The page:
Managing software projects is not easy work, but once every while you do get a break. As the gods would have it, this was my day. Everything was going swimmingly well, we just had a couple of bugs to close before the client demo next week. The developer on the team was a solid engineer, his code quality said so.
On this particular day we were having our final review. 5 minutes into it, the developer is not yet in, no worries. 15 minutes later he is still not in, try to call him he doesn’t pick up. We suspend the meeting to the afternoon in the hopes that he will show up. Afternoon comes nothing, evening nothing. The developer goes on to disappear for the entire week, picking up only once to say “I will call you back”. The call never came.
In a previous entry I talked about Hidden risks to project success. Today I will expound on the biggest risk of all, human failure.
Paradoxical relationship between money and motivation
Developers for most part are self motivated individuals. In your hiring process you maybe shocked to find someone who has written multiple open source software, put products in the market and contributed to their community.
It easy to conclude that if they could do all that for free, then imagine what more they could do for money!
Unfortunately this conclusion is wrong. Somehow when you pay the dev to do the work they were previously happy to do for free, the magic disappears. I wish I had a cookie cutter solution for this phenomena. Still I have learnt if you can somehow find a way to give authority back to the devs, the results can be amazing.
Here of course I assume you are paying your developers reasonable rates.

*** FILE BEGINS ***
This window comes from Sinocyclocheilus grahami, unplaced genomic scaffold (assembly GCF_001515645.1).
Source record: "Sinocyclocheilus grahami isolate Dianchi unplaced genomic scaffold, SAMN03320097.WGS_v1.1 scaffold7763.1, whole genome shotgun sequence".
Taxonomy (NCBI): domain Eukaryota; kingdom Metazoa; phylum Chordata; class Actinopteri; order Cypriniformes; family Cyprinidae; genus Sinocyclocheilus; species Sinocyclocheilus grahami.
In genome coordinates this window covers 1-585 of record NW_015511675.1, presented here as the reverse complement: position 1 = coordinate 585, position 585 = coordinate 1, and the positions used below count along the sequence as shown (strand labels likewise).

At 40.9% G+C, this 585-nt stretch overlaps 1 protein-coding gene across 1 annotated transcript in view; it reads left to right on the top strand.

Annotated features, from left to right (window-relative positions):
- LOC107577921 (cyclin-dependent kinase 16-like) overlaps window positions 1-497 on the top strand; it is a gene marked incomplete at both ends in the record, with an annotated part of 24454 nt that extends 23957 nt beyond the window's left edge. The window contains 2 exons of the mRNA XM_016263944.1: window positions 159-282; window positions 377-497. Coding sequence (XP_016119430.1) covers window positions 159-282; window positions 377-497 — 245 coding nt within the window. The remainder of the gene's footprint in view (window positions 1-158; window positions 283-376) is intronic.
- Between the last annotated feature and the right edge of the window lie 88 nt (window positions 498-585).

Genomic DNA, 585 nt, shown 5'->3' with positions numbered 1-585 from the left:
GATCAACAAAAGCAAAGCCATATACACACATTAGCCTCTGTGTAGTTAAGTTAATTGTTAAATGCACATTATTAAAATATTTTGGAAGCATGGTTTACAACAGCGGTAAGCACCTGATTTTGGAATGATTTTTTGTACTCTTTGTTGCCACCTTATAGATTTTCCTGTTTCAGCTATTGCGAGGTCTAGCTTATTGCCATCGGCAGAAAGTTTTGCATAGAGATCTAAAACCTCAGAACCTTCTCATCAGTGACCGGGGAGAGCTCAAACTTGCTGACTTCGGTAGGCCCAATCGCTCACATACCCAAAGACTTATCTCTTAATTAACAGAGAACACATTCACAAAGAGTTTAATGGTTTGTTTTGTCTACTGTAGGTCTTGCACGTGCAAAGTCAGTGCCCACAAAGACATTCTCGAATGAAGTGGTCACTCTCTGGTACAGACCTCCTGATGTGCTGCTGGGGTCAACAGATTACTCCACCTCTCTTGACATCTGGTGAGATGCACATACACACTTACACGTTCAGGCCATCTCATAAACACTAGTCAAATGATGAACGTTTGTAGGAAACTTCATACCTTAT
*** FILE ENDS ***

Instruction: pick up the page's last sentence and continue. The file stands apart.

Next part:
The field of project management has matured and is now a degree course. As it turns out, your PMP certification does nothing to prepare you to manage a software project.
It is said you can learn more from one failed software project than an entire lifetime in any other field. Software presents challenges that no other project presents. If I had to narrow it down to just one factor. I would have to say it’s the fact that the design is the product. To understand the gravity of this concept, imagine a building project. First the architect draws up the plan, then the builders get to it and get the building done. If the design is successful then future builders can reuse the design to build a new building. In short the work can now move to refining the process by which design is converted to product.
In software once the code is written the only work to be done is to compile it. Every new piece of software represents new design. The elements that can be reused are at best libraries.
This means as the project manager you have to deal with design problems and risks that are novel each and every time.
Unless the project manager understands this fundamental concept, they will continue with hacks that worked in the past such as:
- Adding more people to the project late to get it done faster
- Overly detailed project plans featuring Gantt charts, CPMs that are accurate to the hour
- Encourage Code like hell mentality
This tactics slowly kill the project from the inside out.
There is no single factor that would give you assurance of the quality of your hire.
- Not their contribution to open source
- Not glowing reviews from past clients
- Not even a previously successful project!
The reality is you will eventually make a terrible hire. When that does happen the results can be disastrous. You will see it in poor designs, increased rework and communication break down.
Hiring them in the first place can be forgiven, what can not be forgiven is keeping them on the team. The rest of the team will degenerate in performance to match the poorest performer, do not assume that the new hire will be the one to catch up.
Ramp up time
When a dev gets into her flow, everything is magic. She merely needs to touch the computer and quality code practically writes itself.
Before this magic moment, there is time they just don’t understand what is going on. This is especially evident when you drop in a dev to an existing project.
It may take a few minutes to understand a concept note, but it takes days or even weeks to grasp the technical requirements that will bring that concept to life. Give your developer the time she needs to acclimatize herself to the project. Factor in that time when planning the project.
What are some of the personnel issues you have run into when running software projects?